She showed that women are stronger together

Aside from forging strong friendships with her sisters from Delta Nu, Elle makes a dozen of friends too in her move to Harvard. For one, there was Paulette (Jennifer Coolidge), whom Elle helped move forward in life and away from her abusive husband. Not to mention, there's also Vivian (Selma Blair), Warner's new girlfriend. Though they had an initial rivalry, the two managed to settle their differences and became best of friends, realising that the guy they were fighting over was just not worth it. 

Later on, we also meet Brooke Wyndham (Ali Larter), Elle's client during her internship. To be cleared of her murder charges, Brooke had to produce an alibi that she wasn't there when her husband died because she was having liposuction. Seeing how this would ruin Brooke's fitness empire and reputation, Elle respected her silence and promised not to disclose what had happened. 

The scenes are mostly painted in hilarity but the message gets across: women are far stronger when supporting each other instead of cutting down each other to reach the top.

She stands up for herself


In a dark turn of events, right when Elle's internship reaches a critical point, her professor, Callahan (Victor Garber), uses his position to seduce her, threatening to ruin her career if she doesn't accept his advances. Knowing what's at stake, she stood up to him and rejected his advances. This harassment takes a toll on her confidence, as Elle believes she just got the internship not because she has the abilities but merely because of her looks. She was about to quit, thinking a career in law isn't something fit for her. But with a few words of encouragement from Emmet and another female professor, she decides to fight back and steal Callahan's client away from him.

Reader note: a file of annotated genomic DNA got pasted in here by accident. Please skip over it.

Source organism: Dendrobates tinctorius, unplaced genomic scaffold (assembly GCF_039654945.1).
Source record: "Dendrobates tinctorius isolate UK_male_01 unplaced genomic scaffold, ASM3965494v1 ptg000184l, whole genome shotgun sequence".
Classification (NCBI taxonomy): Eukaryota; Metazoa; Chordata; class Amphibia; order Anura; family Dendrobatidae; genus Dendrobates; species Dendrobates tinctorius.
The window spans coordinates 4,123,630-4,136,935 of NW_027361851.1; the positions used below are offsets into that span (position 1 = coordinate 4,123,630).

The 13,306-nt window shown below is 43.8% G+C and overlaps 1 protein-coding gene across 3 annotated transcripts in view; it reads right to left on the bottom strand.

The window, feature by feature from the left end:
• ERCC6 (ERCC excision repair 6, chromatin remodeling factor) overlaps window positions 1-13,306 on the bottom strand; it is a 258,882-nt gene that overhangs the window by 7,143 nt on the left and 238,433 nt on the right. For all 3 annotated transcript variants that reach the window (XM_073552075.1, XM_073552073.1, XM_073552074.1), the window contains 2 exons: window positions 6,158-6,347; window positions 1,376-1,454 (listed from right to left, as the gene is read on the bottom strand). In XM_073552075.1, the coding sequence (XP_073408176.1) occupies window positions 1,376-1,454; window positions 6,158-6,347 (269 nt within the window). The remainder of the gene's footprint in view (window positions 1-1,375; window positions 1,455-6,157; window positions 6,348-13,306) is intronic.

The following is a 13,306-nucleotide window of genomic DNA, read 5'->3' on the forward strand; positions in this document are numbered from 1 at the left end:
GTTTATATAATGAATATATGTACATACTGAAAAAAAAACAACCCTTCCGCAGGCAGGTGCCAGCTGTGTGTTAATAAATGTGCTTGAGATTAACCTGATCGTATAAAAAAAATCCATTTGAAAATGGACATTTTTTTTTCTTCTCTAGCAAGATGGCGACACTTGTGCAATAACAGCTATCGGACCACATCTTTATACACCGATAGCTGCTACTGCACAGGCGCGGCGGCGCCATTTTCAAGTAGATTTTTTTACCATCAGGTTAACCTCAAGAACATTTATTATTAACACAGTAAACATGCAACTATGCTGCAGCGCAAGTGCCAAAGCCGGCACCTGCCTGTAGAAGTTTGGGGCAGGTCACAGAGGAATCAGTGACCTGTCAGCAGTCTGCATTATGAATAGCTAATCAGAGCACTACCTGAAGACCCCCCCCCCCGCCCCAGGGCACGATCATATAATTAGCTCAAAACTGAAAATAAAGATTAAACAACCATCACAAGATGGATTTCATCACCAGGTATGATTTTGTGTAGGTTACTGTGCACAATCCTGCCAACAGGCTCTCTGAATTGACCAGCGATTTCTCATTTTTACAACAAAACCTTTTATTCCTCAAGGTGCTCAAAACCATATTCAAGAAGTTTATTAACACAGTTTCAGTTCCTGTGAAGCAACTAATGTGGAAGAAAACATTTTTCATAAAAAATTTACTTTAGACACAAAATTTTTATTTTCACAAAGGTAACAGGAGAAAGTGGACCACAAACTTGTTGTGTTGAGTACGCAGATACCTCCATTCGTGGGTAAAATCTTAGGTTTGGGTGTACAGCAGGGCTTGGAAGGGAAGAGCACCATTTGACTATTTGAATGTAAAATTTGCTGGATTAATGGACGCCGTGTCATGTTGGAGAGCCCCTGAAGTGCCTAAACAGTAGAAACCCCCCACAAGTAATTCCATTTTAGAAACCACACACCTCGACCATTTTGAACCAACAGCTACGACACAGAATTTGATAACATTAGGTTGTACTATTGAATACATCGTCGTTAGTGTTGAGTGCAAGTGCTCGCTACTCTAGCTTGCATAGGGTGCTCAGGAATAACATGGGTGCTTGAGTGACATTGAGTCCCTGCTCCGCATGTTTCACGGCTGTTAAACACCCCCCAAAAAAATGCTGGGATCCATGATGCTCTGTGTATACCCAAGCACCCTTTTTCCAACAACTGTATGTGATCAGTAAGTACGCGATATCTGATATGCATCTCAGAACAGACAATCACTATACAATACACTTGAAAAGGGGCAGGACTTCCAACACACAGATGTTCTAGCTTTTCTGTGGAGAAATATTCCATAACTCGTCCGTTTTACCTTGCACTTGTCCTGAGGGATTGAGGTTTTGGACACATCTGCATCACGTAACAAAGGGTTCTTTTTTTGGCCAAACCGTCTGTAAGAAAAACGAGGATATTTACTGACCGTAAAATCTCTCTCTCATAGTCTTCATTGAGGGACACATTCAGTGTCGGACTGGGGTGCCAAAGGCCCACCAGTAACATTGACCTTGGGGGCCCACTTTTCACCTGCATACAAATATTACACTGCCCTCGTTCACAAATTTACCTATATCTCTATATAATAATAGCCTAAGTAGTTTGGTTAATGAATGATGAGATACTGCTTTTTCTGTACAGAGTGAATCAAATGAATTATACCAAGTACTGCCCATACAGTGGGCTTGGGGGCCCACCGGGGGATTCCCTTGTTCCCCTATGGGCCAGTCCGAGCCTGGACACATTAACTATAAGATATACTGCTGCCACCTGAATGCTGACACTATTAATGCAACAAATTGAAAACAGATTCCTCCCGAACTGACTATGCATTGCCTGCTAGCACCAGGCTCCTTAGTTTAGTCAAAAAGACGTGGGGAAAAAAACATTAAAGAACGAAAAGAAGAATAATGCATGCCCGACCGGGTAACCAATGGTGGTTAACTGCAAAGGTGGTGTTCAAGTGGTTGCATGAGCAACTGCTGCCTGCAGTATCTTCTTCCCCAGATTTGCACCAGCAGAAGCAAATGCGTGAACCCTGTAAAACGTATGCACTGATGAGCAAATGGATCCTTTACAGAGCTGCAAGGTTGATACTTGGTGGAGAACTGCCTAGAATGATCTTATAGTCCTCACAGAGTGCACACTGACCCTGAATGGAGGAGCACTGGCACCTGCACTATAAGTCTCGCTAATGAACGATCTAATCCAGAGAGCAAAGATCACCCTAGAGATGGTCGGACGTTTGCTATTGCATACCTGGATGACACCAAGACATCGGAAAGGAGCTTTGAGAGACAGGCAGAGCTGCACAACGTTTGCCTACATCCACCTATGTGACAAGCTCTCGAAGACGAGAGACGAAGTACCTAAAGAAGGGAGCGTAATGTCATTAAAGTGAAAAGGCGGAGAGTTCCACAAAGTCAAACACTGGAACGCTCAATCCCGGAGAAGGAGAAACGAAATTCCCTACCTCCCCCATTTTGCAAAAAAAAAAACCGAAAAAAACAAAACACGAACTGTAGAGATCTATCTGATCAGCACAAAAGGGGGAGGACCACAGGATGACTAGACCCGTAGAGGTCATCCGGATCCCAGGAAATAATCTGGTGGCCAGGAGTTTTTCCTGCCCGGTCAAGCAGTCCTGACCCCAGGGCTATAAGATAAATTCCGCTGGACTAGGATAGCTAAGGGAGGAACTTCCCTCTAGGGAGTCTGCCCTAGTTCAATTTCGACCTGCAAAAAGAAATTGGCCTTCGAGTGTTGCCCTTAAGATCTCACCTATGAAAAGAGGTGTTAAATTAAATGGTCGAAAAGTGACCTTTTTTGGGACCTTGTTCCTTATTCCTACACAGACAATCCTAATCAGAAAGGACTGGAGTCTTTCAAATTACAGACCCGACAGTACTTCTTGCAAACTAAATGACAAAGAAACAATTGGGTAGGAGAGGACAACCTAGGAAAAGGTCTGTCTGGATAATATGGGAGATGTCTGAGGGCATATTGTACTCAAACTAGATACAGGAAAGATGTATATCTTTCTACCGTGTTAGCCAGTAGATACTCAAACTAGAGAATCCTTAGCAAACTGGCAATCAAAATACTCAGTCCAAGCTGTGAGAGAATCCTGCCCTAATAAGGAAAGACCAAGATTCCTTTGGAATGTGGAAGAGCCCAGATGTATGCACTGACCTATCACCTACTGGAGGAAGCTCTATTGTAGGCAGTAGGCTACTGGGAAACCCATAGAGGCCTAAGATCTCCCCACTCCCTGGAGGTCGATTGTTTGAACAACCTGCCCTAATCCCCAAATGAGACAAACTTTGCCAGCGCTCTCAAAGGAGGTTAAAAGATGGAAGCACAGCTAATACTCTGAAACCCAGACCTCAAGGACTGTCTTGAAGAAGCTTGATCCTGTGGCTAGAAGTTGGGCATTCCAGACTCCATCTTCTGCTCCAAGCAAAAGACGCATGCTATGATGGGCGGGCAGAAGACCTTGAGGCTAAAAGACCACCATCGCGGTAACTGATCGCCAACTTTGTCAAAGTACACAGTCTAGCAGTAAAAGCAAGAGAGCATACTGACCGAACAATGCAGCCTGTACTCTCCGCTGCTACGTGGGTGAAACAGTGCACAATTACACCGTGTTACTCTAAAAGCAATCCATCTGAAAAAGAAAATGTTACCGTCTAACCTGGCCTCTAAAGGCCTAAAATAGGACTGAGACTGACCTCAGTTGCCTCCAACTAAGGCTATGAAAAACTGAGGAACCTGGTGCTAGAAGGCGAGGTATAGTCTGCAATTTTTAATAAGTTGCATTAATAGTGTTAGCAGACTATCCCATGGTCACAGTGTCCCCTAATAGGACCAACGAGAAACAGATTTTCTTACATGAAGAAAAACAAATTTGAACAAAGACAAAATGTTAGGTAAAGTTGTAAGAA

For this, Legally Blonde continues to be relevant until today. With women still experiencing harassment whether in the workplace or not, Elle's move could potentially give other women the courage to speak up too. 

She stays true to herself


Lastly, of course, Elle remains an inspiration to all because she's unapologetically feminine. Elle's the iconic girly girl, opting for eye-catching sequinned outfits, feathery pink pens. Though at one point, she tries to fit in better by wearing old boring suits, she later realises there's nothing wrong about being who she is. Right in the climax before she exposes the real murderer, she makes her grand entrance wearing her signature hot pink ensemble. Embracing femininity is often perceived as a weakness, but by sticking to herself and what she loves, Elle showed us all that sacrificing it isn't necessary to achieve something. 

Of course, if you really just aren't the girly type of girl, it's also totally fine. That's the main point of the film — have confidence and faith in yourself and just do you.

(Cover photo from: @legallyblondemovies)

Next, before the month ends, make sure to catch all these Netflix shows.